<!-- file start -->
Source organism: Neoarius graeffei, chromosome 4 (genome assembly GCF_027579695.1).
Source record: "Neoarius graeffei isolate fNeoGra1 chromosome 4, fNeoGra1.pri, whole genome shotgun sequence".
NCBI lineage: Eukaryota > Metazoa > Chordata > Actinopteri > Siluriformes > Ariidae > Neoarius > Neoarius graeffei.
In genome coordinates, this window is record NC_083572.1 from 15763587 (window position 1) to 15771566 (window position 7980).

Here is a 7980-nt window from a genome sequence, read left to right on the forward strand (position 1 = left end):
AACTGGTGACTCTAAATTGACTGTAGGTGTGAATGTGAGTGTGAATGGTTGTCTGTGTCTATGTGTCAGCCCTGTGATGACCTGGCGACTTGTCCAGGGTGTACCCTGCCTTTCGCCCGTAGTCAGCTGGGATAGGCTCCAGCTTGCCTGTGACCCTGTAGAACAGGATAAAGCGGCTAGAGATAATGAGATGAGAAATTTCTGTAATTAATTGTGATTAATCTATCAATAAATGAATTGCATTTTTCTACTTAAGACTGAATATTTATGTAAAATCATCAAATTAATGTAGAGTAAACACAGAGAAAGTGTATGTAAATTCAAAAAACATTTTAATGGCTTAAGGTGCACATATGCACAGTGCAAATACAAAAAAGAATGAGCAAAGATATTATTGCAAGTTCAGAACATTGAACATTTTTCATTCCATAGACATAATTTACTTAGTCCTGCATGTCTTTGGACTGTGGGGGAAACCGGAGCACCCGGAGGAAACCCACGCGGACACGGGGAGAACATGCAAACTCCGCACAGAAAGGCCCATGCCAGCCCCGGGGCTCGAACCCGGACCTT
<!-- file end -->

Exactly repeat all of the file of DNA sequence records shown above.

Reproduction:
Source organism: Neoarius graeffei, chromosome 4 (genome assembly GCF_027579695.1).
Source record: "Neoarius graeffei isolate fNeoGra1 chromosome 4, fNeoGra1.pri, whole genome shotgun sequence".
NCBI lineage: Eukaryota > Metazoa > Chordata > Actinopteri > Siluriformes > Ariidae > Neoarius > Neoarius graeffei.
In genome coordinates, this window is record NC_083572.1 from 15763587 (window position 1) to 15771566 (window position 7980).

Here is a 7980-nt window from a genome sequence, read left to right on the forward strand (position 1 = left end):
AACTGGTGACTCTAAATTGACTGTAGGTGTGAATGTGAGTGTGAATGGTTGTCTGTGTCTATGTGTCAGCCCTGTGATGACCTGGCGACTTGTCCAGGGTGTACCCTGCCTTTCGCCCGTAGTCAGCTGGGATAGGCTCCAGCTTGCCTGTGACCCTGTAGAACAGGATAAAGCGGCTAGAGATAATGAGATGAGAAATTTCTGTAATTAATTGTGATTAATCTATCAATAAATGAATTGCATTTTTCTACTTAAGACTGAATATTTATGTAAAATCATCAAATTAATGTAGAGTAAACACAGAGAAAGTGTATGTAAATTCAAAAAACATTTTAATGGCTTAAGGTGCACATATGCACAGTGCAAATACAAAAAAGAATGAGCAAAGATATTATTGCAAGTTCAGAACATTGAACATTTTTCATTCCATAGACATAATTTACTTAGTCCTGCATGTCTTTGGACTGTGGGGGAAACCGGAGCACCCGGAGGAAACCCACGCGGACACGGGGAGAACATGCAAACTCCGCACAGAAAGGCCCATGCCAGCCCCGGGGCTCGAACCCGGACCTT